About this blogger:
A theorist, organist, and conductor, Jeff Ostrowski holds his B.M. in Music Theory from the University of Kansas (2004), and did graduate work in Musicology. He serves as choirmaster for the new FSSP parish in Los Angeles, where he resides with his wife and children.
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One may not condemn the congregation to worthless music or songs of the cheapest type under the pretext of “pastoral need.” Only a music which attracts the congregation through the power of its beauty, sanctity and general appeal will be pastorally effective. Otherwise the people will turn away in disgust (“a liturgia abhorrebit”) because the music used in the liturgy is inappropriate and banal (“ratione deformitatis seu inanitatis”). Unfortunately, he concluded, this is often enough the case at present.
— Archbishop Nicodemo, speaking during Vatican II (Translation by Dr. Robert Skeris)

PDF Download • “How To Serve Mass” (1651)
published 29 November 2017 by Jeff Ostrowski

3770 Sperabo ERY LITTLE has escaped our perusal when it comes to research materials for the St. Jean de Brébeuf Hymnal. We even look through ancient Roman Catholic Primers, which (believe it or not) translate into English the Breviary hymns, and some of these books date back more than 400 years—not long after the time of King Henry VIII. As Eamon Duffy has pointed out, however, such Primers contain much more than English hymn translations.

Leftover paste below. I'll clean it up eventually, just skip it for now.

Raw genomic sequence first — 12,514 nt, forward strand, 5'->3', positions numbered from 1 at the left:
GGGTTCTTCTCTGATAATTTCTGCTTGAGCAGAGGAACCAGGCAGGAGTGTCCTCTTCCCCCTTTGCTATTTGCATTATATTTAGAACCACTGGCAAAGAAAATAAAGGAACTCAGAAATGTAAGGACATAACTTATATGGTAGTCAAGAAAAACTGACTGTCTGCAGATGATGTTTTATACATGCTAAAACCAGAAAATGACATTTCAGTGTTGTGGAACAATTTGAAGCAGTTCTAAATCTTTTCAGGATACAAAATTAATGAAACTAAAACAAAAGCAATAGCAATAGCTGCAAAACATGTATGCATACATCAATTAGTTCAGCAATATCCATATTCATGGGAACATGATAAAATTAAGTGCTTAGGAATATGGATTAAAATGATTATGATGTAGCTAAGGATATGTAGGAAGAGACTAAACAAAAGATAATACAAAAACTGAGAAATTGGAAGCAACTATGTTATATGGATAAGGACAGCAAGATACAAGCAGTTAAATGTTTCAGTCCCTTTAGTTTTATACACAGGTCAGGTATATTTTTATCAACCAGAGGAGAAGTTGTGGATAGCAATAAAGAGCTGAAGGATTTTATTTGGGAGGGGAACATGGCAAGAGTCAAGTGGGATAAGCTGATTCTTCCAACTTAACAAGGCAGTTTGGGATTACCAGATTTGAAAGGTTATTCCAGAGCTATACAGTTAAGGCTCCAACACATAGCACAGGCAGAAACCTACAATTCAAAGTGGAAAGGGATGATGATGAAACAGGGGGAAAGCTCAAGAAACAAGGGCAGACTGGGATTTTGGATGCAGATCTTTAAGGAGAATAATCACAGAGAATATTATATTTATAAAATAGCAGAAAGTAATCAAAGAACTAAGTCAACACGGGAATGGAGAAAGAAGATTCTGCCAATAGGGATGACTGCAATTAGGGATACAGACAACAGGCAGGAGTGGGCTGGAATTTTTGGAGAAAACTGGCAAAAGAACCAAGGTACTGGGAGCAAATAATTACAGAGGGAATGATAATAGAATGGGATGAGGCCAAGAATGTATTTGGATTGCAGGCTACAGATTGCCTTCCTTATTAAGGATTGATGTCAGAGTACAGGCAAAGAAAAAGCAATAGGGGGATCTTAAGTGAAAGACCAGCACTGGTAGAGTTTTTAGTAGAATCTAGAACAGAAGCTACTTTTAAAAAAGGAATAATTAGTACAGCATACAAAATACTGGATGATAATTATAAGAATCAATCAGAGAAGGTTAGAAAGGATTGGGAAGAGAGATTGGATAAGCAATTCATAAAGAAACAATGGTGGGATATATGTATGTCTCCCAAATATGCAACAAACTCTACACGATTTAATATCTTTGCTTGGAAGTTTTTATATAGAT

The following was taken from a 1651AD Primer:

    * *  PDF Download • “How to serve Mass” (1651AD)

The Brébeuf hymnal does have beautiful hymn texts and tunes by modern composers and Catholics poets—but we also include some excellent ancient hymns. I’ve never seen any book that comes close to what we’re putting together, and I find myself in awe of the knowledge displayed by the scholars serving on our hymnal committee. And I end up feeling pretty inadequate!

A few excerpts:

When you see the Priest spread his Hands over the Chalice,
light your Wax-Candle; kneel, and with your other Hand
hold up the Vestment, till the Elevation be past;
that done, kiss the Vestment, put out the Candle;
and so often as you pass by the Blessed Sacrament,
do Reverence on your Knees.

[ … ]

The Clerk kneeling must give the Pax to the Priest to kiss,
and answer, “P. Pax tecum. C. Et cum spiritu tuo.”
Pausing a little, arise, make Adoration to the Sacrament,
give the Pax to those present, observe Order of calling, and Years:
Which done, be ready to give Wine and Water to the Priest;
and if there be Communicants, provide Towel and Taper,
and say Confiteor: After they have received the Host,
give them Wine, remove the Book to the Left Hand
of the Altar, take away the Towel, depart to your former place.

[ … ]

So put out the Candles, and look they spoil not
the Altar-Clothes, and lay up all handsomely.
If you have leisure, meditate a while, kiss the Altar, saying,
“I will adore in the Place where his Feet stood,” and depart.